Jane-Ann Purdy, folk music manager (Shooglenifty, String Sisters) and co-organiser of Soundhouse concerts, agreed that the inclusion of a second hall is crucial to improving folk and jazz provision in Edinburgh. She dreams of recording, rehearsing and hotdesking facilities — of the venue becoming “a real hub for music and musicians”. And for that to happen, “it needs to feel vibrant. The bar should have sessions and affordable drink prices. It can’t be too sleek and corporate. It has to have soul.” Look at the SCO’s most visible member, she added, meaning the inexhaustibly eclectic cellist Su-a Lee. “If you could design a building equivalent of Su-a, that would be ideal.”
Inclusivity does not have to mean compromise. One excellent model is the Sage in Gateshead, whose main auditorium is routinely cited as one of the finest concert venues anywhere — conductor Lorin Maazel declared it one of the top-five halls in the world. What’s interesting is that it was built for a traditional music organisation, Folkworks, as well as for the Northern Sinfonia: its success is thanks not only to orchestral acoustics and that gleaming steel-and-glass Norman Foster facade, but also to the fact that, from the off, the Sage managed to make a proper range of musicians and audiences feel like they belonged.
Ros Rigby is a founder of Folkworks and was the first programme director at the Sage. “We came in as musical partners with the Northern Sinfonia from the start,” she told me. “We had an equal seat at the table at design stage, even before architects were involved, which meant we were there talking about how to make the acoustics work for amplification, where to put a sound desk and so on.” Did the Sinfonia worry about ceding control? “I think they had their eye on the prize. They needed a business plan to make the building sustainable and they knew classical music wouldn’t be enough. They also recognised that most people don’t listen to just one kind of music, and they wanted the place to feel alive and their audience to be as broad as possible.”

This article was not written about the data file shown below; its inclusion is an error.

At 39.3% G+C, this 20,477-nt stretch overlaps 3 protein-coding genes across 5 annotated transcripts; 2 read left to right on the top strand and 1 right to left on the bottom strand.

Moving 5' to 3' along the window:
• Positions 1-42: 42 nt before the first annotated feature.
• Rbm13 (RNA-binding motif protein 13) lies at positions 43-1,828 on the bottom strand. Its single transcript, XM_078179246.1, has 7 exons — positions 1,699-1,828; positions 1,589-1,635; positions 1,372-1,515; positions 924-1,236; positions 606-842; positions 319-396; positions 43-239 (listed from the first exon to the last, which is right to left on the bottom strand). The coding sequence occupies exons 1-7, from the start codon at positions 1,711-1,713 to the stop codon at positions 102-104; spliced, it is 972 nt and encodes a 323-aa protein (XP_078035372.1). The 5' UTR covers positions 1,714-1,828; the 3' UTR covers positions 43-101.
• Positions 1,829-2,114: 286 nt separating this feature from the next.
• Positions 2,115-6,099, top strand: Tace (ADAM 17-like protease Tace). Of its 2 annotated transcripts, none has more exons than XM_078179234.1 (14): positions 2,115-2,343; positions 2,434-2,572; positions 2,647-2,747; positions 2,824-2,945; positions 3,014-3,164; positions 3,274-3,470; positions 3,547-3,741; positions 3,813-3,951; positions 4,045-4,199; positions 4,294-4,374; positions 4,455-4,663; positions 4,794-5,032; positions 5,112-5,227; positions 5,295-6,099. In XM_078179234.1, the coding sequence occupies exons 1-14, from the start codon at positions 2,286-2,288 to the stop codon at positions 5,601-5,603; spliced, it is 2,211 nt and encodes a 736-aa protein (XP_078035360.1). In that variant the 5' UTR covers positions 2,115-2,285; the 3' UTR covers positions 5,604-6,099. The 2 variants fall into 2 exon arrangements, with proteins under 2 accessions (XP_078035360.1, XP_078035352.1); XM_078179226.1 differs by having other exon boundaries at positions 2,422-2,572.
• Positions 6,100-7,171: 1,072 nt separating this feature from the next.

The impact of that partnership has been tremendous. The Sinfonia got its glamorous new home and folk music provision in the North East of England was transformed, resulting in more touring bands, more local acts, more education, even the launch of a folk music degree at Newcastle University which, says Rigby, “came directly out of the association with a prestigious building.”
Could that happen in Edinburgh? A couple of days after our initial conversation, Reid phoned me to say that the board of IMPACT would, after all, be looking for trustees from outside of the classical community. Would he be open to partnerships, to sharing the building? For example, could the hall be a centre for traditional music — something that Edinburgh or indeed Scotland does not have — as well as a home for the SCO? “Certainly I’d be open to it,” he answered.
Reid also acknowledged that a venue designed for and presided over by an orchestra is a different beast than one intended as pluralistic from the start. Alasdair Campbell — director of Counterflows and co-curator of Tectonics, a festival that has been notably successful at gathering orchestral and alt-pop music audiences under one roof — had voiced concerns to that extent. “Even if I could afford to hire the new place, would my audience come?” He questioned. “Probably not if the hall was seen as SCO territory, if we’d been invited as an afterthought or to tick some kind of funding box.”
It’s now over to the SCO to make good on its word and for Edinburgh’s various music communities to present the orchestra with viable partnership plans. Like the Sage, the right ethos of pluralism needs to start before any designs are set in stone: specifically, that means before the parameters of an architectural competition are declared. The new hall must be for many, and many must be involved in making it theirs.
Final thought goes to the dear old Queen’s Hall: can it survive as a venue after its most regular tenant has decamped? In a nutshell, yes, says QH development manager David Heavenor. “We’re not going to roll over and give up the ghost. It’s too loved. The acoustics are too good, the history is too rich.” The SCO moving out might just make way for more lucrative acts with audiences who are thirstier at the bar. EIF relocating its morning recital series is “a bit of a blow,” but Heavenor says that “also frees us to become a full Fringe venue. More comedy acts and so on.” In the long term there are plans to refurbish the bar, snazz up the foyers, possibly turn the backstage into a second venue. But that’s a story for another day.